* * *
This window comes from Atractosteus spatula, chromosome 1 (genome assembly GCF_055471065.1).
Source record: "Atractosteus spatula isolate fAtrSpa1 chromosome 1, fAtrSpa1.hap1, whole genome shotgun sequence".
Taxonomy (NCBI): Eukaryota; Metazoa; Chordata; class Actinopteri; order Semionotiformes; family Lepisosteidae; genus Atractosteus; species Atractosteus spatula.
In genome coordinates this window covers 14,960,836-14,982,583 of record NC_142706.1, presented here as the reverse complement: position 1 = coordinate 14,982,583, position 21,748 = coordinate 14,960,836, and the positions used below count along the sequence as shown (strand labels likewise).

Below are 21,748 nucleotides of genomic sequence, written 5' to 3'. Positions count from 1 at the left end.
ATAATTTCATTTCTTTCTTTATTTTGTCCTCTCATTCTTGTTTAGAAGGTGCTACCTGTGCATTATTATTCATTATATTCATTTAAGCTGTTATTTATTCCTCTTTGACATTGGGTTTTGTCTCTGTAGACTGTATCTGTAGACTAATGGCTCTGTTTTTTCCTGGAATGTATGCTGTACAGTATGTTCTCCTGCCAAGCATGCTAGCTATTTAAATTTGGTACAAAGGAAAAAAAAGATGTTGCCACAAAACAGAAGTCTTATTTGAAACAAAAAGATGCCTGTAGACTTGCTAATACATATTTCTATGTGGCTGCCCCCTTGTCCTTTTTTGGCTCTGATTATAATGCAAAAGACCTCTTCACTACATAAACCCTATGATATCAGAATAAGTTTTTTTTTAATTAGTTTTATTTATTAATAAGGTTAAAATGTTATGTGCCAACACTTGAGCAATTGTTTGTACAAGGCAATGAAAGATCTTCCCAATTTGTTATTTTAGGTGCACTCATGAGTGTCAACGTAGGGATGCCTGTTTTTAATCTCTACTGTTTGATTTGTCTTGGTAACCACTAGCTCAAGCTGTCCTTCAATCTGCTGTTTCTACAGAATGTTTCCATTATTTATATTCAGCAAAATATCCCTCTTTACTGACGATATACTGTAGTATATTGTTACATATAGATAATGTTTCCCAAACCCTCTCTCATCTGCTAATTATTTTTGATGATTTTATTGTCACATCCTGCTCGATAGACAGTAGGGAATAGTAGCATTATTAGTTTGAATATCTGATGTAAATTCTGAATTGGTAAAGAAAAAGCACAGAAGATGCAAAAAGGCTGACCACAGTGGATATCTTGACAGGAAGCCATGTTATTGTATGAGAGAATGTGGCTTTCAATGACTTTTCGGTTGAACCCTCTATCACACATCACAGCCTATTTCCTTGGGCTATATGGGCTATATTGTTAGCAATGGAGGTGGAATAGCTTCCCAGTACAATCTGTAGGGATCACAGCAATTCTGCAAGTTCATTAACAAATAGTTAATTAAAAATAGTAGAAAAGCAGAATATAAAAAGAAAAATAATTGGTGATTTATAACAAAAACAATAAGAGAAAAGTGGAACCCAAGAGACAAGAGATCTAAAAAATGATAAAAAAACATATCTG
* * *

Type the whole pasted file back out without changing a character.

This window comes from Atractosteus spatula, chromosome 1 (genome assembly GCF_055471065.1).
Source record: "Atractosteus spatula isolate fAtrSpa1 chromosome 1, fAtrSpa1.hap1, whole genome shotgun sequence".
Taxonomy (NCBI): Eukaryota; Metazoa; Chordata; class Actinopteri; order Semionotiformes; family Lepisosteidae; genus Atractosteus; species Atractosteus spatula.
In genome coordinates this window covers 14,960,836-14,982,583 of record NC_142706.1, presented here as the reverse complement: position 1 = coordinate 14,982,583, position 21,748 = coordinate 14,960,836, and the positions used below count along the sequence as shown (strand labels likewise).

Below are 21,748 nucleotides of genomic sequence, written 5' to 3'. Positions count from 1 at the left end.
ATAATTTCATTTCTTTCTTTATTTTGTCCTCTCATTCTTGTTTAGAAGGTGCTACCTGTGCATTATTATTCATTATATTCATTTAAGCTGTTATTTATTCCTCTTTGACATTGGGTTTTGTCTCTGTAGACTGTATCTGTAGACTAATGGCTCTGTTTTTTCCTGGAATGTATGCTGTACAGTATGTTCTCCTGCCAAGCATGCTAGCTATTTAAATTTGGTACAAAGGAAAAAAAAGATGTTGCCACAAAACAGAAGTCTTATTTGAAACAAAAAGATGCCTGTAGACTTGCTAATACATATTTCTATGTGGCTGCCCCCTTGTCCTTTTTTGGCTCTGATTATAATGCAAAAGACCTCTTCACTACATAAACCCTATGATATCAGAATAAGTTTTTTTTTAATTAGTTTTATTTATTAATAAGGTTAAAATGTTATGTGCCAACACTTGAGCAATTGTTTGTACAAGGCAATGAAAGATCTTCCCAATTTGTTATTTTAGGTGCACTCATGAGTGTCAACGTAGGGATGCCTGTTTTTAATCTCTACTGTTTGATTTGTCTTGGTAACCACTAGCTCAAGCTGTCCTTCAATCTGCTGTTTCTACAGAATGTTTCCATTATTTATATTCAGCAAAATATCCCTCTTTACTGACGATATACTGTAGTATATTGTTACATATAGATAATGTTTCCCAAACCCTCTCTCATCTGCTAATTATTTTTGATGATTTTATTGTCACATCCTGCTCGATAGACAGTAGGGAATAGTAGCATTATTAGTTTGAATATCTGATGTAAATTCTGAATTGGTAAAGAAAAAGCACAGAAGATGCAAAAAGGCTGACCACAGTGGATATCTTGACAGGAAGCCATGTTATTGTATGAGAGAATGTGGCTTTCAATGACTTTTCGGTTGAACCCTCTATCACACATCACAGCCTATTTCCTTGGGCTATATGGGCTATATTGTTAGCAATGGAGGTGGAATAGCTTCCCAGTACAATCTGTAGGGATCACAGCAATTCTGCAAGTTCATTAACAAATAGTTAATTAAAAATAGTAGAAAAGCAGAATATAAAAAGAAAAATAATTGGTGATTTATAACAAAAACAATAAGAGAAAAGTGGAACCCAAGAGACAAGAGATCTAAAAAATGATAAAAAAACATATCTG